From my perspective, Quemoy and Taiwan represent an ideal, like the Peach Blossom Spring chronicled in Tao Yuanming’s story. I see Taiwan as a refuge of freedom and tranquility, tucked just outside the reach of the oppression and cruel realities of life in totalitarian China.

Epoch Times Photo
View from the Taiwan-governed island of Lieyu. The Taiwan-governed island known as Lion Islet (獅嶼) is visible in the distance, with the Chinese city of Xiamen visible across the water beyond. (Courtesy of Adam Molon)

While living in China, I had gradually discovered that, beyond the artificial bubble of bright lights and laughter in TV studios, China has already, to a great extent, lost its traditions and culture to totalitarianism under the Communist Party. I had learned firsthand how to navigate the systematic government censorship and individual self-censorship that takes place in China—including in TV and other media—had read the forbidden histories of totalitarian China’s deadly and disastrous Great Leap Forward, Cultural Revolution, and Tiananmen Square Massacre, and had seen and felt the desperation of Chinese people to escape the PRC, a nation that I sometimes thought of as the world’s largest prison. I had found that, overall, China has sadly become a largely soulless society without trust or a sense of common good. Subjects of the PRC readily sell each other out if practical or political circumstances call for it. There seem to be no higher beliefs or value systems beyond money and political power, which might provide a taste of the stability and security in life for which most in China are starving. Taiwan, by contrast, has maintained its culture, values, and traditions. Without a totalitarian government to brainwash, control, and oppress them, its citizens live in freedom, treat each other with dignity and respect, and nourish their souls and their humanity with beliefs in higher powers and causes.

In short, Taiwan is the country that China wishes it could be but can never become under its totalitarian system. Jealous and threatened by Taiwan’s existence and example, the Chinese Communist Party and their subjects in the PRC, nearly all of whom have been brainwashed by the Communist Party since elementary school, say that they are determined to take over Taiwan, by force if necessary, and integrate it into China. Their thought process, it seems, is that if Chinese have to live in misery and without freedom, the Taiwanese should have to also.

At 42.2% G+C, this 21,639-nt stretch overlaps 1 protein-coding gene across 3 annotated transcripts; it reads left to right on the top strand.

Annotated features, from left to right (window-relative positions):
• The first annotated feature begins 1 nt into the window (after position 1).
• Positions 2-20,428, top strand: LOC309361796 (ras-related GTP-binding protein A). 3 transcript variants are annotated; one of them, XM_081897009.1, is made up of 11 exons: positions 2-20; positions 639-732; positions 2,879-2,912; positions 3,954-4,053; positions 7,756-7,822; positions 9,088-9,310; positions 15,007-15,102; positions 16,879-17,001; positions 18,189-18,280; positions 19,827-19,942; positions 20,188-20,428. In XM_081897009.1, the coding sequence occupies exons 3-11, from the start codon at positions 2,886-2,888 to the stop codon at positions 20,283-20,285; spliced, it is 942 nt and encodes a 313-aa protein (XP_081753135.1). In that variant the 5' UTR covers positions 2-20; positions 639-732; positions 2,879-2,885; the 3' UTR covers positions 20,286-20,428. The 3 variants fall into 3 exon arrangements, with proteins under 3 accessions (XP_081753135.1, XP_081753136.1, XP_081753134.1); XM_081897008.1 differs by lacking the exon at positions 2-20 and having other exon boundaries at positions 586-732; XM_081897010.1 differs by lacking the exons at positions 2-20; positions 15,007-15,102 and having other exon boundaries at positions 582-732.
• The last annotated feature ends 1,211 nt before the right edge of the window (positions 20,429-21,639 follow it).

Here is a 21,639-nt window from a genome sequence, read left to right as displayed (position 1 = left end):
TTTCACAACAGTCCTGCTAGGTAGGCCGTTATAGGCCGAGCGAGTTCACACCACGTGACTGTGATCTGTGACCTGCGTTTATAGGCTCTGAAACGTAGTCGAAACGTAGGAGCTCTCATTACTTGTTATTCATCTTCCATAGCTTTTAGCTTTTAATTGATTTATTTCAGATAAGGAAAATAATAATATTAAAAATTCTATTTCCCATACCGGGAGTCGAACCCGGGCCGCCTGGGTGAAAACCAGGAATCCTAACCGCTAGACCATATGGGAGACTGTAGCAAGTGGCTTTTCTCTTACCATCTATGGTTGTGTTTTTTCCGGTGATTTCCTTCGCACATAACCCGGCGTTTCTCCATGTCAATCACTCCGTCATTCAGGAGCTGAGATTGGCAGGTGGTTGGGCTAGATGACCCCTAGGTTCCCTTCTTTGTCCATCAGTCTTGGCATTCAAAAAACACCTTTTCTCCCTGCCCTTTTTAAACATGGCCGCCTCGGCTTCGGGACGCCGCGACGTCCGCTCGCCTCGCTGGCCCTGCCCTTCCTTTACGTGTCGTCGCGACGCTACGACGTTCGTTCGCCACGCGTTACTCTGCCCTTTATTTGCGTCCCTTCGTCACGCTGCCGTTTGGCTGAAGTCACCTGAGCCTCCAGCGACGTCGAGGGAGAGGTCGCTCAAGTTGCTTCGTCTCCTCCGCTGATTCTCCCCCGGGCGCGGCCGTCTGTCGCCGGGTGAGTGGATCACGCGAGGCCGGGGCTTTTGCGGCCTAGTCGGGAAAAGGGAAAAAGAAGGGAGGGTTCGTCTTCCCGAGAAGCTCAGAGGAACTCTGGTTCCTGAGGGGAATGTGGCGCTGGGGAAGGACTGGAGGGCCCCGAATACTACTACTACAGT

“The Taiwanese think they’re so special, but they’re no better than us,” is a resentful sentiment that I have heard expressed in numerous conversations with Chinese people from all walks of life. It’s a classic case of “misery loves company.”

Through all of this, the Taiwanese, like the hidden villagers that the fisherman encountered in Tao Yuanming’s Peach Blossom Spring, simply want to continue to live their lives in peace and harmony, despite the external threats and calamities swirling around them. I feel peace and harmony in Taiwan, and I’m thankful it exists. I want it to stay free for the sake of the Taiwanese people and the world.

Seeing all that I had before my first visit to Quemoy, I viewed China as a mostly lost cause. At the time, it had already been more than sixty years since the Communist Party took over. The Chinese people had been subjugated and, at that point, after sixty years, weren’t they complicit in upholding the Chinese Communist Party’s power and totalitarian system?

Given the imminent threat that totalitarian China explicitly poses to the freedom of Taiwan, I had little energy to care about the future of China—the Chinese would have to sort that out themselves. If this was the way that the Chinese people wanted to live—under a soulless system and without freedom—that was their choice, I thought. But I would not stand by and let totalitarian China take away the souls and freedom of the 23 million people in Taiwan. China, you’ve made your choice, I thought. Taiwan has the right to make its own choice. Leave Taiwan and its people alone.

Nanjing to New York